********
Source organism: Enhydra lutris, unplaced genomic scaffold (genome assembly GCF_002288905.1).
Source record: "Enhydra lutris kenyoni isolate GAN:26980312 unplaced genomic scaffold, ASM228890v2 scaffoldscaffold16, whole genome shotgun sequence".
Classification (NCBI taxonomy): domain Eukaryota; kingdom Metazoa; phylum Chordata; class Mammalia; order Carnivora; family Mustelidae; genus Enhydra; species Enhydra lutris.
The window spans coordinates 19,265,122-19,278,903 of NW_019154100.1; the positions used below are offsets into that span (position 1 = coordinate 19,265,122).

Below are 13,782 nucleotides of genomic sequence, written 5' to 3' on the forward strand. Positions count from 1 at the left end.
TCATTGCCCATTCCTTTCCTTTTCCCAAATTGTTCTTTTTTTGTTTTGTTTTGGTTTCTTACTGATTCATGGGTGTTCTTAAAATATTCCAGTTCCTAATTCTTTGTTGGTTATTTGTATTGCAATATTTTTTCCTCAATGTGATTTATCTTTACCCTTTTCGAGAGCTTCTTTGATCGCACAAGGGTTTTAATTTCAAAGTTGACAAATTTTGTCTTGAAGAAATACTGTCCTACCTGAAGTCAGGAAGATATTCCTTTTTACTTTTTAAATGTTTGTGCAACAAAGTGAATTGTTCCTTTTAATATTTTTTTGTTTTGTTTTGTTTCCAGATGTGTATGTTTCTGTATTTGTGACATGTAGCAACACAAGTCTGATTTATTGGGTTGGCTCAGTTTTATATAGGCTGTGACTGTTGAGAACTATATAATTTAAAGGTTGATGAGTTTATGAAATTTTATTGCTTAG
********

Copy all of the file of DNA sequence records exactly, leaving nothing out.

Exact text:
Source organism: Enhydra lutris, unplaced genomic scaffold (genome assembly GCF_002288905.1).
Source record: "Enhydra lutris kenyoni isolate GAN:26980312 unplaced genomic scaffold, ASM228890v2 scaffoldscaffold16, whole genome shotgun sequence".
Classification (NCBI taxonomy): domain Eukaryota; kingdom Metazoa; phylum Chordata; class Mammalia; order Carnivora; family Mustelidae; genus Enhydra; species Enhydra lutris.
The window spans coordinates 19,265,122-19,278,903 of NW_019154100.1; the positions used below are offsets into that span (position 1 = coordinate 19,265,122).

Below are 13,782 nucleotides of genomic sequence, written 5' to 3' on the forward strand. Positions count from 1 at the left end.
TCATTGCCCATTCCTTTCCTTTTCCCAAATTGTTCTTTTTTTGTTTTGTTTTGGTTTCTTACTGATTCATGGGTGTTCTTAAAATATTCCAGTTCCTAATTCTTTGTTGGTTATTTGTATTGCAATATTTTTTCCTCAATGTGATTTATCTTTACCCTTTTCGAGAGCTTCTTTGATCGCACAAGGGTTTTAATTTCAAAGTTGACAAATTTTGTCTTGAAGAAATACTGTCCTACCTGAAGTCAGGAAGATATTCCTTTTTACTTTTTAAATGTTTGTGCAACAAAGTGAATTGTTCCTTTTAATATTTTTTTGTTTTGTTTTGTTTCCAGATGTGTATGTTTCTGTATTTGTGACATGTAGCAACACAAGTCTGATTTATTGGGTTGGCTCAGTTTTATATAGGCTGTGACTGTTGAGAACTATATAATTTAAAGGTTGATGAGTTTATGAAATTTTATTGCTTAG